When countering terrorism, States are required to respect international human rights. Further, counter-terrorism measures that violate human rights are counterproductive. They may provoke additional acts of terrorism, undermine the effectiveness of law enforcement, and restrict effective international legal cooperation.
The UN Global Counter-Terrorism Strategy “recognize[s] that States may require assistance in developing and maintaining … effective and rule of law-based criminal justice systems, and [encourages] them to resort to the technical assistance delivered, inter alia, by the United Nations Office on Drugs and Crime”.
The Strategy also identifies “lack of the rule of law and violations of human rights” among the “conditions conducive to the spread of terrorism”, and emphasizes that “effective counter-terrorism measures and the protection of human rights are not conflicting goals, but complementary and mutually reinforcing”.
UNODC integrates human rights standards into all aspects of its counter-terrorism related legislative assistance and capacity-building work. We support Member States to ensure that domestic counter-terrorism measures are fully compliant with human rights standards and founded on the rule of law.
UNODC has developed, in cooperation with the Office of the United Nations High Commissioner for Human Rights, a training module on Human Rights and Criminal Justice Responses to Terrorism as part of UNODC’s Counter-Terrorism Legal Training Curriculum. This tool aims to assist national law enforcement and criminal justice training institutions worldwide to deliver more effective training on the human rights aspects of preventing and combating terrorism.
UNODC also developed a module of the Counter-Terrorism Legal Training Curriculum on Counter-Terrorism in the International Law Context, which includes chapters on international human rights law, international refugee law and international criminal law.
In partnership with Kenyan experts and practitioners, UNODC also developed the Kenya Training Manual on Human Rights and Criminal Justice Responses to Terrorism. The manual examines the human rights issues that can arise while investigating, prosecuting, and trying terrorist-based offences, through an analysis of Kenyan, regional, and international law.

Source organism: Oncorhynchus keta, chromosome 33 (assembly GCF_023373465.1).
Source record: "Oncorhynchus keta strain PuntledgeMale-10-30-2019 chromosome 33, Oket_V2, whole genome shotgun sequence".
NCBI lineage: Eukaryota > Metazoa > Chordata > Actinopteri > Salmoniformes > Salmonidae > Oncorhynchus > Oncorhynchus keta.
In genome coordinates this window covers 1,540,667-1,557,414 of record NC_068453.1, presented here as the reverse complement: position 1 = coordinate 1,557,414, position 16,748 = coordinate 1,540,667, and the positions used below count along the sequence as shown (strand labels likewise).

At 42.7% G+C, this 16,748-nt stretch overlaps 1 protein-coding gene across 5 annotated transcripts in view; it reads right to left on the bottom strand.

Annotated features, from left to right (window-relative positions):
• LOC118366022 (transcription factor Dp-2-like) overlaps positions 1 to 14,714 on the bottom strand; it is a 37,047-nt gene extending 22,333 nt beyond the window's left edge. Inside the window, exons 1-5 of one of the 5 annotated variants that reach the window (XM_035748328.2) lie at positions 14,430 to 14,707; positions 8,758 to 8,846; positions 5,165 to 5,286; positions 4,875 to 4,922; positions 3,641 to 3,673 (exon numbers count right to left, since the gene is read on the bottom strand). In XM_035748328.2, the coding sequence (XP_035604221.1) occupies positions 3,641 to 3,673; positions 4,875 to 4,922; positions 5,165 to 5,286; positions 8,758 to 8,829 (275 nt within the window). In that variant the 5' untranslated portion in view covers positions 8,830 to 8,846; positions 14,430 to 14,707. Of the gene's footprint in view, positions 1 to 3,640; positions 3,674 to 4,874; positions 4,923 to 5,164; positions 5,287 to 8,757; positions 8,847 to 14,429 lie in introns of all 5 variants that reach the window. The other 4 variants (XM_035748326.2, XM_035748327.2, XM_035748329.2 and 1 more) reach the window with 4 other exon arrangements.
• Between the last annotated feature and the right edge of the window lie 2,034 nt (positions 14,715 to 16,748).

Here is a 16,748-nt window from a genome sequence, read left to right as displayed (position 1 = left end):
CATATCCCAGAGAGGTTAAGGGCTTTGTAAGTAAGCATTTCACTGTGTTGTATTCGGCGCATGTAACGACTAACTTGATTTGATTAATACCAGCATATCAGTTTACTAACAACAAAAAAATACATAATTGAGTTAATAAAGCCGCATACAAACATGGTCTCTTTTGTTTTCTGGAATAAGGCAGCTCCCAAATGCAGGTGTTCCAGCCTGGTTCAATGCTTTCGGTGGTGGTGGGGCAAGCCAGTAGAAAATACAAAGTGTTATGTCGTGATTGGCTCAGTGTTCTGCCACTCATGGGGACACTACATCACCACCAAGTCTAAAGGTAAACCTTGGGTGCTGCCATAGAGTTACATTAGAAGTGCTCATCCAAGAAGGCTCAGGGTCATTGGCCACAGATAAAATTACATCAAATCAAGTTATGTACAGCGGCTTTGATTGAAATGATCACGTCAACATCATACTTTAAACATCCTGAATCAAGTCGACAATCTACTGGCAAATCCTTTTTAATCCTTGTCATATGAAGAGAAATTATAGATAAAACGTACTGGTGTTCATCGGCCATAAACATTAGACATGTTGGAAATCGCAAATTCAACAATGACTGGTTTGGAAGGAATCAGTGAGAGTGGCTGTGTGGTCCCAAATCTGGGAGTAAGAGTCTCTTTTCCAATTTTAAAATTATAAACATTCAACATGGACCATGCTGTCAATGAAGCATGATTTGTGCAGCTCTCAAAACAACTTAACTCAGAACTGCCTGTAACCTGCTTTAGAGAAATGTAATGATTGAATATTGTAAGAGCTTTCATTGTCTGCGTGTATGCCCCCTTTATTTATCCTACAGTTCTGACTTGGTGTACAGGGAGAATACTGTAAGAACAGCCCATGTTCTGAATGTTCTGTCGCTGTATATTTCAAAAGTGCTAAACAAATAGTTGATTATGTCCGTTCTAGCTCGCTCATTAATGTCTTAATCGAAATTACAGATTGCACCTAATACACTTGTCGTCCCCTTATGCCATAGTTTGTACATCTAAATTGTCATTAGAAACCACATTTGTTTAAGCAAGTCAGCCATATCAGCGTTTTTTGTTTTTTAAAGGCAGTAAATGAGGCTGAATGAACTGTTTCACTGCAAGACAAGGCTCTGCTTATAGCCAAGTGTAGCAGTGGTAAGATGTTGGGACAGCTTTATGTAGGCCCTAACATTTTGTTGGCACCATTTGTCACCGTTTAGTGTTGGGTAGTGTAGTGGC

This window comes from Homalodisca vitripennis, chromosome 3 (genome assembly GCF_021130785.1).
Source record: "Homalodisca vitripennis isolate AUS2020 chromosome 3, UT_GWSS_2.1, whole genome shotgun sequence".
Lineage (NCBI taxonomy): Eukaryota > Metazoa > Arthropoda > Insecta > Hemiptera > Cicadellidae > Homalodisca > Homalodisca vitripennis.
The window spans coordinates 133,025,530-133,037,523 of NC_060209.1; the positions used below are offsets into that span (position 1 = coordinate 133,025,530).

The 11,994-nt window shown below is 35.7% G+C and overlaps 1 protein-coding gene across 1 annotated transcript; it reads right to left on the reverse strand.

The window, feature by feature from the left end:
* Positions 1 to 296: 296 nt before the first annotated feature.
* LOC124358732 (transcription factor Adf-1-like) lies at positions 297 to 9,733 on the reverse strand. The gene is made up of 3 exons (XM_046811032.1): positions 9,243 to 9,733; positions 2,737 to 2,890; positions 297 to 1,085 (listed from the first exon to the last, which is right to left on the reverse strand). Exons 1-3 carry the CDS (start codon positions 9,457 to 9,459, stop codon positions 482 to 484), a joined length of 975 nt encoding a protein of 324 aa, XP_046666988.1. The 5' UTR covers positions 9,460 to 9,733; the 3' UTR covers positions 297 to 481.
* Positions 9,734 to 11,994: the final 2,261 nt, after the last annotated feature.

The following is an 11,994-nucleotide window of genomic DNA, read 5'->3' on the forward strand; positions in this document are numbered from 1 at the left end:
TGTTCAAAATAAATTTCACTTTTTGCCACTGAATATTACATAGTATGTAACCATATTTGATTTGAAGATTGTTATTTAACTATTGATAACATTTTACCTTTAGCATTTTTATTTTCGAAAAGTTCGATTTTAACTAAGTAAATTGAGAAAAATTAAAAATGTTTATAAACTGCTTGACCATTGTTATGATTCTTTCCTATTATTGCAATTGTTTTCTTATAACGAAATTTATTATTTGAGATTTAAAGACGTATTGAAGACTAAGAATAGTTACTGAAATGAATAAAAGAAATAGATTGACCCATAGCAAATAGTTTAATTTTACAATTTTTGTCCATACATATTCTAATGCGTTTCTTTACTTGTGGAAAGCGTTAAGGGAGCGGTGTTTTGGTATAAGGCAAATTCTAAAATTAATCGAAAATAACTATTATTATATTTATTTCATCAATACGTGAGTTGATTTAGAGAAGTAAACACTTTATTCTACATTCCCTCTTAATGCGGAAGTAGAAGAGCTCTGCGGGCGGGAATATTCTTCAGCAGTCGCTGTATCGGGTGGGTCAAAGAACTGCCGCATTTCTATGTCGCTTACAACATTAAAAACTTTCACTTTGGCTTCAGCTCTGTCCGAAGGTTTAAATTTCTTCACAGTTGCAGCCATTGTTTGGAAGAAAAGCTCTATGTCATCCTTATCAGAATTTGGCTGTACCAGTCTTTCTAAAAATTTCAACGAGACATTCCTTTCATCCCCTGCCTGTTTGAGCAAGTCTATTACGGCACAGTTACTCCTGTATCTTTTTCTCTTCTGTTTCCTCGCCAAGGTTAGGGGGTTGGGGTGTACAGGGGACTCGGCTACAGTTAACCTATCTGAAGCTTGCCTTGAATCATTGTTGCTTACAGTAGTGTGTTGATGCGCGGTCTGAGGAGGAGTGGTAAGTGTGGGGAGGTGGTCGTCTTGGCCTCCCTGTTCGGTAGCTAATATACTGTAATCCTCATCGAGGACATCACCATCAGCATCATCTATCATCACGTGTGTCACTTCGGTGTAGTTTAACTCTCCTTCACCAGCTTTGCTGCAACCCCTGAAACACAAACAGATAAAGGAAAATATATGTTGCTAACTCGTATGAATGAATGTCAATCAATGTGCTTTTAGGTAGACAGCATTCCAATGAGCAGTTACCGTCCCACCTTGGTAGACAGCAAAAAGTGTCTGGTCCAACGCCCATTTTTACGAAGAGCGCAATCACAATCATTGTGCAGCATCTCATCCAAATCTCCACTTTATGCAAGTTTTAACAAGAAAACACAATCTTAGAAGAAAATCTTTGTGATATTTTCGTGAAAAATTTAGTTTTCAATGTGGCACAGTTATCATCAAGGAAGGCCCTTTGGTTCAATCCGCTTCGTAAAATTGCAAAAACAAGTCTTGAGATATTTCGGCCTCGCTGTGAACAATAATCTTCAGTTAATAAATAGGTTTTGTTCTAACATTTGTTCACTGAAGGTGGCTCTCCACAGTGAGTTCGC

In Nigeria, UNODC has been delivering capacity-building assistance to strengthen the investigation and prosecution of serious crimes, including terrorist offences. Through these capacity building activities, UNODC has strengthened Nigerian expertise on the rule of law and human rights throughout the criminal justice process, including support for defense attorneys to ensure the due process and the rights of the accused, techniques for non-coercive interviewing, and mainstreaming gender into the investigation, prosecution, and adjudication of terrorism related cases.
To support these trainings UNODC has also developed a range of practical manuals and modules tailored specifically to Nigeria’s local circumstances including a Nigeria Handbook on Counterterrorism Investigations, a Nigeria Training Module on Gender Dimensions of Criminal Justice Responses to Terrorism, and a Nigeria Training Module on Investigative Interviewing.
In 2023, under these projects UNODC delivered training to more than 900 Nigerian criminal justice officials, including investigators, evidence custodians, defence attorneys, prosecutors, and judges, to ensure terrorists are brought to justice and to prevent further acts of terrorism. UNODC further ensured the sustainability of its efforts by creating Nigerian cadres of trainers on human rights and gender in criminal justice responses to terrorism.
As one result of UNODC’s support to Nigeria to address the detention of thousands of terrorism suspects, providing training and practical support to defense attorneys, investigators, and prosecutors, over 2,400 people have been released due to lack of evidence since 2018.